BEIJING, CHINA —
In his first State of the Union address, U.S. President Donald Trump referred to China as a rival and declared an end to what he called an era of economic surrender.
The Trump administration has repeatedly accused China of trade abuses and more trade actions against Beijing are expected soon, but the president did not mention the world’s second largest economy directly when he pledged to protect intellectual property and fight for fair and reciprocal trade.
Some analysts said that could be for a number reasons that include expectations his administration may soon announce even more trade measures. The other possibility is that there are different views on China within the U.S. government and there is no clear path forward.
Julian Evans-Pritchard, an economist at Capital Economics in Singapore said the Trump administration appears to be taking a more cautious approach.
“The risk, I guess, is that if you push too hard against China then they might retaliate in a manner that it causes more damage to the U.S. than the damage that China gets,” he said, adding, “It is clear that there are different views on China within the government."
Trump recently announced stiff tariffs on solar panels and washing machines and has said his administration is considering a big fine as part of a probe into China’s alleged intellectual property theft.
Evans-Pritchard said there will probably be decisions soon on whether to impose a tax on steel and aluminum, as well as action on intellectual property rights infringements in China, but the administration does not appear to be pushing back as much as it can.
Will China change?
“China is an exporting country, which may have more to lose in a trade war, but the difference in China’s case is that the Chinese government has a lot more power to make life difficult for foreign firms, and in the U.S. the power to do so is much more limited by the restrictions on the powers of the government in the U.S.,” he said.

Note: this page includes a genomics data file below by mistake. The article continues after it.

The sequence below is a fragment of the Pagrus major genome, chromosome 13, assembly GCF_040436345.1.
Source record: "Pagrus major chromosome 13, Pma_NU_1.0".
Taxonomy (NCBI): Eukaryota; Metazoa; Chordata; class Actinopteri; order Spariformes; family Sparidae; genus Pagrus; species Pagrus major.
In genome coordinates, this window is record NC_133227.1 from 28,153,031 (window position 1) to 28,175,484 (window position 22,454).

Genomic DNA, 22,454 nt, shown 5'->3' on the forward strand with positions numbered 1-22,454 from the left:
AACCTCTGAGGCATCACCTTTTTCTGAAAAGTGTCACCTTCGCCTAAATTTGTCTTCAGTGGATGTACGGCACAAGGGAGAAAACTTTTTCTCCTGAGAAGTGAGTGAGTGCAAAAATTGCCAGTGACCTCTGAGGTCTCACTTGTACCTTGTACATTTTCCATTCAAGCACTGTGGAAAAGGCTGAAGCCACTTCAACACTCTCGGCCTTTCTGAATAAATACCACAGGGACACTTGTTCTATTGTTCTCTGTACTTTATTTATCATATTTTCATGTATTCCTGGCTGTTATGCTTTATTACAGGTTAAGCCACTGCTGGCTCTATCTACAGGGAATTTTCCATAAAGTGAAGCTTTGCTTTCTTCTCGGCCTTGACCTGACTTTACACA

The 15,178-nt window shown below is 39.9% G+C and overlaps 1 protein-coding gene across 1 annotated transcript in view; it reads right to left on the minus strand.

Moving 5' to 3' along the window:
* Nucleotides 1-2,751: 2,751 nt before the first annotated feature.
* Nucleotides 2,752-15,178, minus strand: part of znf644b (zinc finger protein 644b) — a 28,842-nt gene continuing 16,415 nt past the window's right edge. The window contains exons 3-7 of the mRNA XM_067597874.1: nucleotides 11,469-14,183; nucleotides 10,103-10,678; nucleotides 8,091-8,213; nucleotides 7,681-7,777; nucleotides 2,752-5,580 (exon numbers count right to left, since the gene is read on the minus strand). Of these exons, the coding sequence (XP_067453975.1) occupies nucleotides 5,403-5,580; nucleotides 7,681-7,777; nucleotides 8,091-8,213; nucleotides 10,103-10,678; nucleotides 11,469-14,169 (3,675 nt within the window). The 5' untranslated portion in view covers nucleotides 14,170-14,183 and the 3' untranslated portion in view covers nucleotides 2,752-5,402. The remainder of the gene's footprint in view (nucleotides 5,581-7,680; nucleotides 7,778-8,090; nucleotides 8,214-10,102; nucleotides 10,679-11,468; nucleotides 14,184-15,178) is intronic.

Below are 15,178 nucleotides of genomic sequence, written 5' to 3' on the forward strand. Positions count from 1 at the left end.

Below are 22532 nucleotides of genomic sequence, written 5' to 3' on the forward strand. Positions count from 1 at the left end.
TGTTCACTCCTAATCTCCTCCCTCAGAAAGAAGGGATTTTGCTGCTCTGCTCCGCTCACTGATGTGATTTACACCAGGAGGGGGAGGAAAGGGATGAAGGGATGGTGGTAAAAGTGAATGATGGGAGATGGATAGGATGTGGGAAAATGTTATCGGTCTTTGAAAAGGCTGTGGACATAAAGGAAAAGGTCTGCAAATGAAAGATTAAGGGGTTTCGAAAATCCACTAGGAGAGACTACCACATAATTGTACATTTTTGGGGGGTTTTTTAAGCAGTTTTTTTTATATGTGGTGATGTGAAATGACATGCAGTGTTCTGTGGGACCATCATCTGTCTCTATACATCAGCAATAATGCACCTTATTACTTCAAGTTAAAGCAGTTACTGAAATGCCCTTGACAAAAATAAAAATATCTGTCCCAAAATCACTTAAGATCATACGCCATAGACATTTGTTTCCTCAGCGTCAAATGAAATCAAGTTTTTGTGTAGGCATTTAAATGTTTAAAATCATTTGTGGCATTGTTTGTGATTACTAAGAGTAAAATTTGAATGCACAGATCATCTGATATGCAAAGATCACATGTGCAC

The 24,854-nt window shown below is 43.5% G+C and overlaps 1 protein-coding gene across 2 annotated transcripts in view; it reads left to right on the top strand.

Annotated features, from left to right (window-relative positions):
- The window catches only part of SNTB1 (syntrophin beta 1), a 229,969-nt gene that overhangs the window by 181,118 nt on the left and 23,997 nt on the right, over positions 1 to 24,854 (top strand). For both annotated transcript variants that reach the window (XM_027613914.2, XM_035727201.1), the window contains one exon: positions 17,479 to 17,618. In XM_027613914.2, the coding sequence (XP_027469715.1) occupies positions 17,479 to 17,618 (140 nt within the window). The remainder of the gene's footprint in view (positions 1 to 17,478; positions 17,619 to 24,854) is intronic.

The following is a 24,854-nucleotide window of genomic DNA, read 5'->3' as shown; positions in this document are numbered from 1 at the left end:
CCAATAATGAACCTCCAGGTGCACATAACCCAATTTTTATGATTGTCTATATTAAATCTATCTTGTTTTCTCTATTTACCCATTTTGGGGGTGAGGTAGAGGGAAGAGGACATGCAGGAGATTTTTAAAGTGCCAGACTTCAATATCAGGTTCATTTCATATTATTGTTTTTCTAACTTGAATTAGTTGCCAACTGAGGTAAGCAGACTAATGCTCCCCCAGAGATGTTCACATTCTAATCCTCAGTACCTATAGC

Christopher Balding, an associate professor of finance and economics at Peking University HSBC Business School said one reason China received less attention in the speech is perhaps a sign that President Trump is starting to learn how to be a little more self-disciplined and not always, in Balding's words, “shoot off at the mouth.”
"That could change tomorrow," but the president has already criticized China frequently “and it doesn’t need to be pounded into the ground,” Balding said.
Analysts say it may also be due to a growing consensus that China does not care.
For years, many have hoped that China would integrate into the global world order and become a more market-based, liberal economy. But now the broader consensus among foreign policy experts and others is that such progress will not happen.
“China has made it very clear that they are going to be an authoritarian projecting state and anyone who disagrees with them will be blocked to task,” Balding said.
China’s Foreign Ministry flatly rejected Trump’s assessment of Beijing as a rival, and urged Washington to put aside what it called a “Cold War mentality” and “zero-sum game” approach to relations.
“Cooperation is the only correct choice for China and the United States, and a win-win approach is the only way to build a better future,” Foreign Ministry spokeswoman Hua Chunying told reporters at a briefing shortly after the speech.
Trump’s speech was softer on Beijing than a recent strategy report from the U.S. Department of Defense, which said Russia and China are bigger threats to the United States than terrorism.
“Around the world, we face rogue regimes, terrorist groups, and rivals like China and Russia that challenge our interests, our economy and our values,” the U.S. president said his Tuesday night address.
“In confronting these dangers we know that weakness is the surest path to conflict, and unmatched power is the surest means of defense,” Trump said.